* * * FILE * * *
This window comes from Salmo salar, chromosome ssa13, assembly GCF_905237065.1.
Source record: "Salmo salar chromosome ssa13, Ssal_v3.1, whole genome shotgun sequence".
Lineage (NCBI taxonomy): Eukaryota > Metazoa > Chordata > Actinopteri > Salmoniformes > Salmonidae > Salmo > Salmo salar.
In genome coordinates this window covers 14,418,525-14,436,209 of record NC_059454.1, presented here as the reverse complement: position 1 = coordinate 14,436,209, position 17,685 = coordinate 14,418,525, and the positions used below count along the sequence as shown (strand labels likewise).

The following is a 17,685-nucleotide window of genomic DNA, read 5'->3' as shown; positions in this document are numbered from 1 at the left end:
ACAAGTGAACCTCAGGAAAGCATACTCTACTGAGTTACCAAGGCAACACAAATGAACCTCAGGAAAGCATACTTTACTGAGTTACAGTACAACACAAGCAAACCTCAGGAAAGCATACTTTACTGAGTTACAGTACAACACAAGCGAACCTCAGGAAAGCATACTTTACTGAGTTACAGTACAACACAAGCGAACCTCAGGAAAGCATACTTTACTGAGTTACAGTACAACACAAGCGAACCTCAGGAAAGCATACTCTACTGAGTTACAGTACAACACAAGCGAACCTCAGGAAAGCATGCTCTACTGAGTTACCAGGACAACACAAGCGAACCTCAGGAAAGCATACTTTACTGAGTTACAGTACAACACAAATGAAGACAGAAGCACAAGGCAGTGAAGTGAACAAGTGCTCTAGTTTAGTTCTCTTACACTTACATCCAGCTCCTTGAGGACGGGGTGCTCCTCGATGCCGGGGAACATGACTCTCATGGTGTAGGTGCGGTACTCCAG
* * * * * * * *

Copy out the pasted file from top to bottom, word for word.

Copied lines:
This window comes from Salmo salar, chromosome ssa13, assembly GCF_905237065.1.
Source record: "Salmo salar chromosome ssa13, Ssal_v3.1, whole genome shotgun sequence".
Lineage (NCBI taxonomy): Eukaryota > Metazoa > Chordata > Actinopteri > Salmoniformes > Salmonidae > Salmo > Salmo salar.
In genome coordinates this window covers 14,418,525-14,436,209 of record NC_059454.1, presented here as the reverse complement: position 1 = coordinate 14,436,209, position 17,685 = coordinate 14,418,525, and the positions used below count along the sequence as shown (strand labels likewise).

The following is a 17,685-nucleotide window of genomic DNA, read 5'->3' as shown; positions in this document are numbered from 1 at the left end:
ACAAGTGAACCTCAGGAAAGCATACTCTACTGAGTTACCAAGGCAACACAAATGAACCTCAGGAAAGCATACTTTACTGAGTTACAGTACAACACAAGCAAACCTCAGGAAAGCATACTTTACTGAGTTACAGTACAACACAAGCGAACCTCAGGAAAGCATACTTTACTGAGTTACAGTACAACACAAGCGAACCTCAGGAAAGCATACTTTACTGAGTTACAGTACAACACAAGCGAACCTCAGGAAAGCATACTCTACTGAGTTACAGTACAACACAAGCGAACCTCAGGAAAGCATGCTCTACTGAGTTACCAGGACAACACAAGCGAACCTCAGGAAAGCATACTTTACTGAGTTACAGTACAACACAAATGAAGACAGAAGCACAAGGCAGTGAAGTGAACAAGTGCTCTAGTTTAGTTCTCTTACACTTACATCCAGCTCCTTGAGGACGGGGTGCTCCTCGATGCCGGGGAACATGACTCTCATGGTGTAGGTGCGGTACTCCAG